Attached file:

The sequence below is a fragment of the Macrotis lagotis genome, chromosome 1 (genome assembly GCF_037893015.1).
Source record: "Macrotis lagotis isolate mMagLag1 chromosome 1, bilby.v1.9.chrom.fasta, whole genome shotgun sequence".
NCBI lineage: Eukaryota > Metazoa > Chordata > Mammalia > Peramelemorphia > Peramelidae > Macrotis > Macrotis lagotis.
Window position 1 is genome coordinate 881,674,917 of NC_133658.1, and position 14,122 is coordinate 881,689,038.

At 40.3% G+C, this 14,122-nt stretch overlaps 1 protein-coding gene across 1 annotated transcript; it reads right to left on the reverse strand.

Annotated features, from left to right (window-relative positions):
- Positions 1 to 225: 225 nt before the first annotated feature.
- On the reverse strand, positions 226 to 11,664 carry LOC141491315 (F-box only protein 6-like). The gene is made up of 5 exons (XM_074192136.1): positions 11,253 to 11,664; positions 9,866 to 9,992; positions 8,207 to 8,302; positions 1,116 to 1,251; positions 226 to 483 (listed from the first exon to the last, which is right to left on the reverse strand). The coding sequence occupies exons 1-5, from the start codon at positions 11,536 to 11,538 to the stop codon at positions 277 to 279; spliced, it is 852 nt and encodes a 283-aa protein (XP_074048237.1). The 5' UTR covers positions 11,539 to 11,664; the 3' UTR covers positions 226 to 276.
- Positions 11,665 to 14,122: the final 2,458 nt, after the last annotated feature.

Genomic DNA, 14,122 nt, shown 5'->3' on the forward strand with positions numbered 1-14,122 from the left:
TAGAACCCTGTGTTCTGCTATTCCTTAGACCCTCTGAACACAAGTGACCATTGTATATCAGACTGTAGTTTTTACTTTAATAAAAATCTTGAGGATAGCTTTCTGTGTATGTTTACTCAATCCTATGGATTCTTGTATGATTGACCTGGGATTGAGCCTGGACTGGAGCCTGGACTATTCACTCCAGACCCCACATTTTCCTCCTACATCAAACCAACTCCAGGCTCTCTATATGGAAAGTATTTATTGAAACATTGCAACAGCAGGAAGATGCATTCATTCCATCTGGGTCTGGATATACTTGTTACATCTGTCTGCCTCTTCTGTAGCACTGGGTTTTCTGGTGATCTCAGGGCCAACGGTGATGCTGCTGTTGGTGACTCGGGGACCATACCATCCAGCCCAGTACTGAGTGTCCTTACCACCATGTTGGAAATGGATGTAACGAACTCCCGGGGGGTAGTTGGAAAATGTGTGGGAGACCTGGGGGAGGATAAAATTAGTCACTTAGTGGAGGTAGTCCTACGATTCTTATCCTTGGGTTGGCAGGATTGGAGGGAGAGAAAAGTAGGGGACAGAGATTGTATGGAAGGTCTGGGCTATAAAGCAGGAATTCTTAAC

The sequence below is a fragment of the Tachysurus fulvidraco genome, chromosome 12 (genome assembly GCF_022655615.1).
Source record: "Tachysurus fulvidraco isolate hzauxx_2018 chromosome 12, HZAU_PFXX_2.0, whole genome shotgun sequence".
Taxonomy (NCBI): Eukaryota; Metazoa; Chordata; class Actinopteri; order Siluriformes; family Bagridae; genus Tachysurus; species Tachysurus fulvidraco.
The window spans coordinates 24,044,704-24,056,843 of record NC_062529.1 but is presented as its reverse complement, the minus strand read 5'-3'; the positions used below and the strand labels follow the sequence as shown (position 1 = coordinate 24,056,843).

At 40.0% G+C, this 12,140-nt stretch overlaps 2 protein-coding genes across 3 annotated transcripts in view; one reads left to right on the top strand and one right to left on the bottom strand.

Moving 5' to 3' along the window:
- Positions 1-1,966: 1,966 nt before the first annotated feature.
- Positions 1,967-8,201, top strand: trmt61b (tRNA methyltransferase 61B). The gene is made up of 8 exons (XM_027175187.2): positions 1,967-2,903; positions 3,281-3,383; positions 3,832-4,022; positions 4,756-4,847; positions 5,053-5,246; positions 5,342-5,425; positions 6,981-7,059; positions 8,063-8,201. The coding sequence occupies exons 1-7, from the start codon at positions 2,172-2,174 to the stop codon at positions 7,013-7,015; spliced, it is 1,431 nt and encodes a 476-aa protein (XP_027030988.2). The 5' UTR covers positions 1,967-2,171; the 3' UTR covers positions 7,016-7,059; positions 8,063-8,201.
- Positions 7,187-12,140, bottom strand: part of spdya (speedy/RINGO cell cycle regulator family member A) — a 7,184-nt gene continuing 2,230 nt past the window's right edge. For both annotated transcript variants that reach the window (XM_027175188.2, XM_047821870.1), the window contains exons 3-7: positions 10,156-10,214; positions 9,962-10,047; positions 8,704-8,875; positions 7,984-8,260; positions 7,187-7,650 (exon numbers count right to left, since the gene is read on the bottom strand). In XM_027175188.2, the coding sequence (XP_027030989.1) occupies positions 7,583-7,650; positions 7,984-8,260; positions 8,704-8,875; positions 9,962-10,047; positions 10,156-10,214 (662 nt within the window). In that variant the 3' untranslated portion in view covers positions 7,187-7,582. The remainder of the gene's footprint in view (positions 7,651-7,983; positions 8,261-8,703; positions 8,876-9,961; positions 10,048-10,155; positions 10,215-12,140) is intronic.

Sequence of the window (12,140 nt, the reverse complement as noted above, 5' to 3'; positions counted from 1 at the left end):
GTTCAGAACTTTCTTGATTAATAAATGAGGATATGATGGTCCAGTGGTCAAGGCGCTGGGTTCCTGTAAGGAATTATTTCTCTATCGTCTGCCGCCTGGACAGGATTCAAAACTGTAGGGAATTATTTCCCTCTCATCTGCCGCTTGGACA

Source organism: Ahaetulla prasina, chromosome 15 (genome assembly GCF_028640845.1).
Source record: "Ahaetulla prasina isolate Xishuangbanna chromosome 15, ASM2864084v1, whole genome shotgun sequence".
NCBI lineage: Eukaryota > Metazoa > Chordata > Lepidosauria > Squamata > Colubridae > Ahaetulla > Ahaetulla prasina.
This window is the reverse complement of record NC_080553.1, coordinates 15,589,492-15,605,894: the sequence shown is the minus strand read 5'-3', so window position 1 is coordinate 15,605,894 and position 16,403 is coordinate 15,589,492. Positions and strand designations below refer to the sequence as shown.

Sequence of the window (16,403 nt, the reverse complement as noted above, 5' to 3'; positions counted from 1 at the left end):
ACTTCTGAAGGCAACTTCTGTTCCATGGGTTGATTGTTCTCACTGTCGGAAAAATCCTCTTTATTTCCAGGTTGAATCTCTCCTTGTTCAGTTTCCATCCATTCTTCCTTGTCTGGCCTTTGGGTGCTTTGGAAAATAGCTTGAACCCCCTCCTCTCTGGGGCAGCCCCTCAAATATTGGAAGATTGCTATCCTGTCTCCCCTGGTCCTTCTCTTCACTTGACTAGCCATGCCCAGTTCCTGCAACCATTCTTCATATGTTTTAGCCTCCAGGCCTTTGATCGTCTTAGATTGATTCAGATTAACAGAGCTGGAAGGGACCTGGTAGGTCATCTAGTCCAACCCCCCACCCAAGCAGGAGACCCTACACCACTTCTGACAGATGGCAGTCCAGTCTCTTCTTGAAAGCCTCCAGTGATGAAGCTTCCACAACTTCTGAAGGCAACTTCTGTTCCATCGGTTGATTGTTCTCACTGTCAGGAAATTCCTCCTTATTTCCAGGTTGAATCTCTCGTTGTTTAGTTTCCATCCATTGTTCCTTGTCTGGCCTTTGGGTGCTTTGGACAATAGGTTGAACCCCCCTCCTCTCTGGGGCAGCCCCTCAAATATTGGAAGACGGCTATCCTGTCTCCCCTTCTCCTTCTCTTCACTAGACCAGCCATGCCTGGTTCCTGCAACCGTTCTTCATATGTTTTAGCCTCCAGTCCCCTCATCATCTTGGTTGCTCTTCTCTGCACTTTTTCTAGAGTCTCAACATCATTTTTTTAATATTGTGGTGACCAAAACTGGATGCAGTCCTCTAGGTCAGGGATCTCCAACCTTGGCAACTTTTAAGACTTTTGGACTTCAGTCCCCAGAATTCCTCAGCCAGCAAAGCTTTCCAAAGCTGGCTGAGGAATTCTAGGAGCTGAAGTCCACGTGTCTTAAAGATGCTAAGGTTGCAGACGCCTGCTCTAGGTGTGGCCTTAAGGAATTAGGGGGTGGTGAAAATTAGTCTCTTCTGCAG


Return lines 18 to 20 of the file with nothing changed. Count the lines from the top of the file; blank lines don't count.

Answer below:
- Positions 1-1,966: 1,966 nt before the first annotated feature.
- Positions 1,967-8,201, top strand: trmt61b (tRNA methyltransferase 61B). The gene is made up of 8 exons (XM_027175187.2): positions 1,967-2,903; positions 3,281-3,383; positions 3,832-4,022; positions 4,756-4,847; positions 5,053-5,246; positions 5,342-5,425; positions 6,981-7,059; positions 8,063-8,201. The coding sequence occupies exons 1-7, from the start codon at positions 2,172-2,174 to the stop codon at positions 7,013-7,015; spliced, it is 1,431 nt and encodes a 476-aa protein (XP_027030988.2). The 5' UTR covers positions 1,967-2,171; the 3' UTR covers positions 7,016-7,059; positions 8,063-8,201.
- Positions 7,187-12,140, bottom strand: part of spdya (speedy/RINGO cell cycle regulator family member A) — a 7,184-nt gene continuing 2,230 nt past the window's right edge. For both annotated transcript variants that reach the window (XM_027175188.2, XM_047821870.1), the window contains exons 3-7: positions 10,156-10,214; positions 9,962-10,047; positions 8,704-8,875; positions 7,984-8,260; positions 7,187-7,650 (exon numbers count right to left, since the gene is read on the bottom strand). In XM_027175188.2, the coding sequence (XP_027030989.1) occupies positions 7,583-7,650; positions 7,984-8,260; positions 8,704-8,875; positions 9,962-10,047; positions 10,156-10,214 (662 nt within the window). In that variant the 3' untranslated portion in view covers positions 7,187-7,582. The remainder of the gene's footprint in view (positions 7,651-7,983; positions 8,261-8,703; positions 8,876-9,961; positions 10,048-10,155; positions 10,215-12,140) is intronic.